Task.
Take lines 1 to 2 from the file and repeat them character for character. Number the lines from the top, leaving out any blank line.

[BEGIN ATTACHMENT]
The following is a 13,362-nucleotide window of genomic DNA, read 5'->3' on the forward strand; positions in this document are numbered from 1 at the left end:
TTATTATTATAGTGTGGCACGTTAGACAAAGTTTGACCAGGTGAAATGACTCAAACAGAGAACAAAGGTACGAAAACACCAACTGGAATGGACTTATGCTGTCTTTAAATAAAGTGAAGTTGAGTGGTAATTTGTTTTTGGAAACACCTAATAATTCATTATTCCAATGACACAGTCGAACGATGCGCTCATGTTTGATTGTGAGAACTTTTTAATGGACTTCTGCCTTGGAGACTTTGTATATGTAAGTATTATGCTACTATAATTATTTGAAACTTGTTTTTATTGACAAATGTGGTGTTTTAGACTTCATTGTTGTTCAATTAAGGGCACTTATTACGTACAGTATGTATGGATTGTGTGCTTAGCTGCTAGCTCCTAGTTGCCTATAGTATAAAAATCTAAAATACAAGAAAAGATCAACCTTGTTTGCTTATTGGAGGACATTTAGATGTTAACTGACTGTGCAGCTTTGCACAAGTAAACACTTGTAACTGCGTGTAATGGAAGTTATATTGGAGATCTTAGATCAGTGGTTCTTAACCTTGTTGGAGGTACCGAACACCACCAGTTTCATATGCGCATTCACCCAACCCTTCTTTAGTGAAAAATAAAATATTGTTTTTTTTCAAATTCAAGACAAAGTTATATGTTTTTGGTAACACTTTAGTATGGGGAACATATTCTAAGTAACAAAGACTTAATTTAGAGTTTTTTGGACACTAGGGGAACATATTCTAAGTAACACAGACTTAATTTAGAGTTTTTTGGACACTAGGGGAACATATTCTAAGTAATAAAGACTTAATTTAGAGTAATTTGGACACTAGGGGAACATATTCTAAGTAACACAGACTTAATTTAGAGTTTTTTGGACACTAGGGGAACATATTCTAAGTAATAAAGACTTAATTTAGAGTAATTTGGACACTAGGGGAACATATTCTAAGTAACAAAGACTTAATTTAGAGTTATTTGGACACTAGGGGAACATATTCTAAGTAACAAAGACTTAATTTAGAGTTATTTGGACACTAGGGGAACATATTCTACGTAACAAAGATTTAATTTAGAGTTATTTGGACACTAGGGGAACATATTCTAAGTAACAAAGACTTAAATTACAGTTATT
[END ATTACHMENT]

The following is a 13,362-nucleotide window of genomic DNA, read 5'->3' on the forward strand; positions in this document are numbered from 1 at the left end:
TTATTATTATAGTGTGGCACGTTAGACAAAGTTTGACCAGGTGAAATGACTCAAACAGAGAACAAAGGTACGAAAACACCAACTGGAATGGACTTATGCTGTCTTTAAATAAAGTGAAGTTGAGTGGTAATTTGTTTTTGGAAACACCTAATAATTCATTATTCCAATGACACAGTCGAACGATGCGCTCATGTTTGATTGTGAGAACTTTTTAATGGACTTCTGCCTTGGAGACTTTGTATATGTAAGTATTATGCTACTATAATTATTTGAAACTTGTTTTTATTGACAAATGTGGTGTTTTAGACTTCATTGTTGTTCAATTAAGGGCACTTATTACGTACAGTATGTATGGATTGTGTGCTTAGCTGCTAGCTCCTAGTTGCCTATAGTATAAAAATCTAAAATACAAGAAAAGATCAACCTTGTTTGCTTATTGGAGGACATTTAGATGTTAACTGACTGTGCAGCTTTGCACAAGTAAACACTTGTAACTGCGTGTAATGGAAGTTATATTGGAGATCTTAGATCAGTGGTTCTTAACCTTGTTGGAGGTACCGAACACCACCAGTTTCATATGCGCATTCACCCAACCCTTCTTTAGTGAAAAATAAAATATTGTTTTTTTTCAAATTCAAGACAAAGTTATATGTTTTTGGTAACACTTTAGTATGGGGAACATATTCTAAGTAACAAAGACTTAATTTAGAGTTTTTTGGACACTAGGGGAACATATTCTAAGTAACACAGACTTAATTTAGAGTTTTTTGGACACTAGGGGAACATATTCTAAGTAATAAAGACTTAATTTAGAGTAATTTGGACACTAGGGGAACATATTCTAAGTAACACAGACTTAATTTAGAGTTTTTTGGACACTAGGGGAACATATTCTAAGTAATAAAGACTTAATTTAGAGTAATTTGGACACTAGGGGAACATATTCTAAGTAACAAAGACTTAATTTAGAGTTATTTGGACACTAGGGGAACATATTCTAAGTAACAAAGACTTAATTTAGAGTTATTTGGACACTAGGGGAACATATTCTACGTAACAAAGATTTAATTTAGAGTTATTTGGACACTAGGGGAACATATTCTAAGTAACAAAGACTTAAATTACAGTTATT